Connecting...

Career

Career Changes and Taking That Sideways Step

W1siziisijiwmtcvmduvmjqvmdcvmdevntyvnjqvc2fsbhkuanbnil0swyjwiiwidgh1bwiilcixmdb4mtawiyjdxq

by Sally Horwood

almost 2 years ago

W1siziisijiwmtcvmdyvmdkvmdivmzavmjyvmtqwl3jlzwqtmty2njc0nl85njbfnziwlmpwzyjdlfsiccisinrodw1iiiwiotgwedu4mcmixv0

Over the past week, I have had several people call me looking to change their career, either completely or as a slight shift sideways. Often these people are quite frustrated, lamenting that they don't even reach phone screen stage with recruitment agencies because their resumes aren't replicas of the vacant jobs description. There is a reason for this. When an organisation makes the financial decision to outsource their recruitment, we the recruiters, whom they brief, are given a strict set of criteria which the candidates and their resumes must meet to be considered for the role. Some of the skills requested may be transferable, but if these skills aren't clearly listed on your resume, you do run the risk of not being considered or shortlisted for the role. This is frustrating news, so I have listed some tips to assist you when preparing your resume so that it stands out and you can have your voice heard by hiring managers:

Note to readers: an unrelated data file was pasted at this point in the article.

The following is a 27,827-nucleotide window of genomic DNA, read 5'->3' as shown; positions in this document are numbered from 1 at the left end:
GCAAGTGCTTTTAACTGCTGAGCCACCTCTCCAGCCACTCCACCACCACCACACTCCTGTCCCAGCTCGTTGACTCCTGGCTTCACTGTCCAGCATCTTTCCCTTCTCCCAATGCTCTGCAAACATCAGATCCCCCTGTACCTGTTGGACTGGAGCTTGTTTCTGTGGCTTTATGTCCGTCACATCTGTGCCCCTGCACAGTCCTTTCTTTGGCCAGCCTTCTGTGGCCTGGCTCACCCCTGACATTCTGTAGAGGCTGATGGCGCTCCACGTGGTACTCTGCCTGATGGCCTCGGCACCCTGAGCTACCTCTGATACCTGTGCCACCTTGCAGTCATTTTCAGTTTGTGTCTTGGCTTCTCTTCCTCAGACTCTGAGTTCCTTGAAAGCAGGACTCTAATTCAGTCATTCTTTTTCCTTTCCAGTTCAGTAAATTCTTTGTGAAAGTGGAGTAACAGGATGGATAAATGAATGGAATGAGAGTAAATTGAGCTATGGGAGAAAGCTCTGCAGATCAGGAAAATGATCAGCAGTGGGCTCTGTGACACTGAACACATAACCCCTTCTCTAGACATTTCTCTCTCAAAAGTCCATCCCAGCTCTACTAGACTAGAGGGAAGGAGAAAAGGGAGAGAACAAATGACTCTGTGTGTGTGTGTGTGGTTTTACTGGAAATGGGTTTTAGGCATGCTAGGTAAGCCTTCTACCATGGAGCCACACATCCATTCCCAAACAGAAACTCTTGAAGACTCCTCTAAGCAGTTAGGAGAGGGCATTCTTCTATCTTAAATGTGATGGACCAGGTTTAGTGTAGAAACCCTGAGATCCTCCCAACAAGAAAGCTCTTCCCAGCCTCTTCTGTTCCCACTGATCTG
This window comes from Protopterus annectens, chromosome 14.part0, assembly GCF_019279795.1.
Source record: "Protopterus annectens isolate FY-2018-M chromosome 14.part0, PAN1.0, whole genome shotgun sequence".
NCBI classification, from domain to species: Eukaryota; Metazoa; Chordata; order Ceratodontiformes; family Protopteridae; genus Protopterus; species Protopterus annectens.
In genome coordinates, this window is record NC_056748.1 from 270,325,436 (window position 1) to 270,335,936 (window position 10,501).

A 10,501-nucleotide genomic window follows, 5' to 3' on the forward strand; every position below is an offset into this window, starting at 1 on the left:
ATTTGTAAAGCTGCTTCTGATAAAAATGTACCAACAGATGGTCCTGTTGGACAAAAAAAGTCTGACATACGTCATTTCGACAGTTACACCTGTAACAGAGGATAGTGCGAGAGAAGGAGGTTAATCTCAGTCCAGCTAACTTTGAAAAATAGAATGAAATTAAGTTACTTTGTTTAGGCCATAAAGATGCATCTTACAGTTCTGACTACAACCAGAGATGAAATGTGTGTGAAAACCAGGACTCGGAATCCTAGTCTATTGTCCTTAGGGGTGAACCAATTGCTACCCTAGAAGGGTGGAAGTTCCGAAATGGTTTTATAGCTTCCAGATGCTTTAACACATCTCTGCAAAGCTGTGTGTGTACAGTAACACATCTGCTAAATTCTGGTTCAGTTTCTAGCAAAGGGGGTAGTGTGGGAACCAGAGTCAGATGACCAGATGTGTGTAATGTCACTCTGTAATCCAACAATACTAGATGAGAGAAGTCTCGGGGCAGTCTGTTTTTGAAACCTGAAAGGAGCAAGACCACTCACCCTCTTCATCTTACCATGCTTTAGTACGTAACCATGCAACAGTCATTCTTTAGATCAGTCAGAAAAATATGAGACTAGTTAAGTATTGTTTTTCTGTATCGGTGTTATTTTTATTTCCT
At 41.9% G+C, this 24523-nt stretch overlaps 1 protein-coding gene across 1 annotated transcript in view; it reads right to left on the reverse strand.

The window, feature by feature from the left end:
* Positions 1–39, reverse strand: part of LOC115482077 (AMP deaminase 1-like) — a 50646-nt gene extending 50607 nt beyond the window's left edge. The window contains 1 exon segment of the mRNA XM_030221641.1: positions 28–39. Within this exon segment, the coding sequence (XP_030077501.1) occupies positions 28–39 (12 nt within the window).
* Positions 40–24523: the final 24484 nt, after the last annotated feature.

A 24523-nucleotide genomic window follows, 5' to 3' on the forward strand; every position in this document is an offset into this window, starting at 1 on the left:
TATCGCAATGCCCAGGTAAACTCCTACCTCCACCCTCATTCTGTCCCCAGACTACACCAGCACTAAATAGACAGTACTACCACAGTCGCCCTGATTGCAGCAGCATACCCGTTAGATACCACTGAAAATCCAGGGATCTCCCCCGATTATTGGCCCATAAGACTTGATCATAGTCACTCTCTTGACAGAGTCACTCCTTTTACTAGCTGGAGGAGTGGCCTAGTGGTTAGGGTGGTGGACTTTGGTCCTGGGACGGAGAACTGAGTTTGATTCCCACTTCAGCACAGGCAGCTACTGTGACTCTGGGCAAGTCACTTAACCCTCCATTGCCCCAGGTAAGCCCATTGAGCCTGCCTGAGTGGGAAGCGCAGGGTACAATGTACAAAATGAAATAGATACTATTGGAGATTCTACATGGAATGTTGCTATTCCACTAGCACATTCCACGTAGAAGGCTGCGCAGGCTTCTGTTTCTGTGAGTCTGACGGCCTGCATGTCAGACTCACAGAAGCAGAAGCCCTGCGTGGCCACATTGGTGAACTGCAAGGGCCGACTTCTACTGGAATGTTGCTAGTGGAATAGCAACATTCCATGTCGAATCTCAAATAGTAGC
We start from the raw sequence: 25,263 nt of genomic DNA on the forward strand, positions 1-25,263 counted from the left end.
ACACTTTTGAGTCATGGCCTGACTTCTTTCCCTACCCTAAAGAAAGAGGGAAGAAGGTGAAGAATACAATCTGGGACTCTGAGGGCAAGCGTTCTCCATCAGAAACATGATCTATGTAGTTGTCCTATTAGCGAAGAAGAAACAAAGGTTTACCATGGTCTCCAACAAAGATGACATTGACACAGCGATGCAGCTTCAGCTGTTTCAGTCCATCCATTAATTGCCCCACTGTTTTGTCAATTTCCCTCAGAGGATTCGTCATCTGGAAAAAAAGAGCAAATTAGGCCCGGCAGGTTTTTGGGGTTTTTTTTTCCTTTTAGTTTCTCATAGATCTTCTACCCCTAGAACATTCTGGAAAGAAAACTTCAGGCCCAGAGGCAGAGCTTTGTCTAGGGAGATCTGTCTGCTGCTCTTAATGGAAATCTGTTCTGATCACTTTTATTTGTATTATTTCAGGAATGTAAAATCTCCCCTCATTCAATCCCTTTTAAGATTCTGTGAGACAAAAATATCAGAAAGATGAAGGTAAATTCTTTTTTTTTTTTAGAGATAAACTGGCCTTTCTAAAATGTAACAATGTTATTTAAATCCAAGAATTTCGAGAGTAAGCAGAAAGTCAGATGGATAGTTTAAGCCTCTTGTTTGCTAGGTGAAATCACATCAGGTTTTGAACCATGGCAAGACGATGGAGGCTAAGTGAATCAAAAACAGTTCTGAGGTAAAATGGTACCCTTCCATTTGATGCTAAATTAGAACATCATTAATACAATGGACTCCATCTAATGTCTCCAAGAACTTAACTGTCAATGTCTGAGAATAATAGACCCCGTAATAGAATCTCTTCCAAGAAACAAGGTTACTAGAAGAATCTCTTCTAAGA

Research what the ideal resume for the desired role looks like.

Highlight the skills that are transferable; for example, if you completed administrative tasks in your hospitality role, put them first! Don't delete your previous employment if you think it's not relevant (because questionable gaps will appear in your resume), but try to expand those skills that are relevant as much as possible.

List every IT system you have ever used.

You never know what potential employers are looking for, and including it in your resume means your resume will be more searchable on databases such as SEEK.

Apply directly.

If an organisation is advertising a vacancy directly, they will be more flexible when considering the 'right fit'.

Consider working in a temporary role to help get your foot in the door.

It is risky to leave a permanent position for temporary roles, but it is becoming increasingly common for companies to hire their employees on a temporary to permanent basis.

We constantly hear of people changing careers, so, despite the difficulties, it can be done. However, putting your best foot forward in your resume and your job search will make the change a lot easier.

In this article:

Subscribe to our mailing list

* indicates required